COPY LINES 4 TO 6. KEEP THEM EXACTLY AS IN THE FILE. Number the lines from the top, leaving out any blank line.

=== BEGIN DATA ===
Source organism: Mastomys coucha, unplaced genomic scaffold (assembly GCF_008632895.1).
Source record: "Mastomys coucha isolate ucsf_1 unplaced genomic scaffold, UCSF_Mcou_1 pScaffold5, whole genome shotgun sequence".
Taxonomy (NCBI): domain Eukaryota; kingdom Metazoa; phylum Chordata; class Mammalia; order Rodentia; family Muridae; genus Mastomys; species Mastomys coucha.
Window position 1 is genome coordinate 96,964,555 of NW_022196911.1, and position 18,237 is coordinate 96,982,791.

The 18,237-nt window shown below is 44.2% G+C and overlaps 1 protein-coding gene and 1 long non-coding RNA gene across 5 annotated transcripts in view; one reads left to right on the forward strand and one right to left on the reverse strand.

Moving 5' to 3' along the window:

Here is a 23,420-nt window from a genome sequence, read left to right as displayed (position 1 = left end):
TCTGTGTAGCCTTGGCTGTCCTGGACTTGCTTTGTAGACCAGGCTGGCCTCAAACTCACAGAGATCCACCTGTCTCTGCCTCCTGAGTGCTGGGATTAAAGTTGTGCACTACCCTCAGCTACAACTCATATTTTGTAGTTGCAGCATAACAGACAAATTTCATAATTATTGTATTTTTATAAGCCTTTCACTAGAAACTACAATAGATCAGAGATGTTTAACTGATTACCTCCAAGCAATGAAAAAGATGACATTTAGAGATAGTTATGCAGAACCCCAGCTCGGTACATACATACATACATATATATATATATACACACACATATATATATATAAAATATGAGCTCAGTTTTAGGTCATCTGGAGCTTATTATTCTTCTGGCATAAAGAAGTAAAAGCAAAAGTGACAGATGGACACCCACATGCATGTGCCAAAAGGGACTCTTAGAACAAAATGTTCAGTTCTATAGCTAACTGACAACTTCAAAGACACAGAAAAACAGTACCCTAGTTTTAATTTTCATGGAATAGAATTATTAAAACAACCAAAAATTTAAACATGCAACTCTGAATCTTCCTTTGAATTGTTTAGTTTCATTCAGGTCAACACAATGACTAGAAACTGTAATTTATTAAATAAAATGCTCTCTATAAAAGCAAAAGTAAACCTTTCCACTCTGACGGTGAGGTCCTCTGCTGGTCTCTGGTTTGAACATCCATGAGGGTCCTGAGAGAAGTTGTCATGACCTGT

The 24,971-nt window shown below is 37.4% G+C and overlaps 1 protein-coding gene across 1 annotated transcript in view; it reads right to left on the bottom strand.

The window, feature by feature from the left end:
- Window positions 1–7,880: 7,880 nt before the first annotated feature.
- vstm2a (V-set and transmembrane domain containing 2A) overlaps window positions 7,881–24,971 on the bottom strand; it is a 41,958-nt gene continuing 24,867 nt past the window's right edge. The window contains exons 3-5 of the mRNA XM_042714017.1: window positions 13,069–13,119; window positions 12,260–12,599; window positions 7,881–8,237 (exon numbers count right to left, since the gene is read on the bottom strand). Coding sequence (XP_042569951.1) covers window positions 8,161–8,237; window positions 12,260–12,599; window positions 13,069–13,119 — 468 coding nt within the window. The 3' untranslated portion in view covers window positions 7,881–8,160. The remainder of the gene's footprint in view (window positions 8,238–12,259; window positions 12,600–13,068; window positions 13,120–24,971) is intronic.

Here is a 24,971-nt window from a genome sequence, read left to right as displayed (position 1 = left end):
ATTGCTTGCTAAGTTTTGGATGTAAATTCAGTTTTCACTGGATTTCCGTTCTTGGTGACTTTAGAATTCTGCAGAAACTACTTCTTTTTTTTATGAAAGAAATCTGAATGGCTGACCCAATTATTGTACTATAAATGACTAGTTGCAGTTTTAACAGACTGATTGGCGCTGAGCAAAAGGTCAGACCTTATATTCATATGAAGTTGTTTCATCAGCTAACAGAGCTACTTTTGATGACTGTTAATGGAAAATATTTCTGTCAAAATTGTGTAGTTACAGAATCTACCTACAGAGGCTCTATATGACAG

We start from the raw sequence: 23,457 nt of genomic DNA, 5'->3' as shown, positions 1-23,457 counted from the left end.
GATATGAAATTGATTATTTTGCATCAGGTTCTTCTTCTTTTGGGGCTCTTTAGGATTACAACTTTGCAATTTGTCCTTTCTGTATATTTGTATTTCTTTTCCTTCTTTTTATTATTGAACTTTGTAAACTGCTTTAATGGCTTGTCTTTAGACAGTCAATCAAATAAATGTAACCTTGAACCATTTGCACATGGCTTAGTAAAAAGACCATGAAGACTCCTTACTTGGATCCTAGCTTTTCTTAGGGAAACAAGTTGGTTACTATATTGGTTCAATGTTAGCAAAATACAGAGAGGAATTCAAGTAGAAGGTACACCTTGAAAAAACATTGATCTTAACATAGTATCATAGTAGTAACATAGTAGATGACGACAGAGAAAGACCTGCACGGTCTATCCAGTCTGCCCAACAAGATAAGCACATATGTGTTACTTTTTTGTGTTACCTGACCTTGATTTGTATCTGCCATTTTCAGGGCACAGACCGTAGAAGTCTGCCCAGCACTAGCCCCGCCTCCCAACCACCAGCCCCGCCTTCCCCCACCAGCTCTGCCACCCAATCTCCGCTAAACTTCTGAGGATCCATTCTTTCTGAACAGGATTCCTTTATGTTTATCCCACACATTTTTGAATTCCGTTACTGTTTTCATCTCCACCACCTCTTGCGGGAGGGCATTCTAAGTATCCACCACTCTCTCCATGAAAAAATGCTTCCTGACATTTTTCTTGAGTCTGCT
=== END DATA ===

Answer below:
Window position 1 is genome coordinate 96,964,555 of NW_022196911.1, and position 18,237 is coordinate 96,982,791.

The 18,237-nt window shown below is 44.2% G+C and overlaps 1 protein-coding gene and 1 long non-coding RNA gene across 5 annotated transcripts in view; one reads left to right on the forward strand and one right to left on the reverse strand.

Moving 5' to 3' along the window: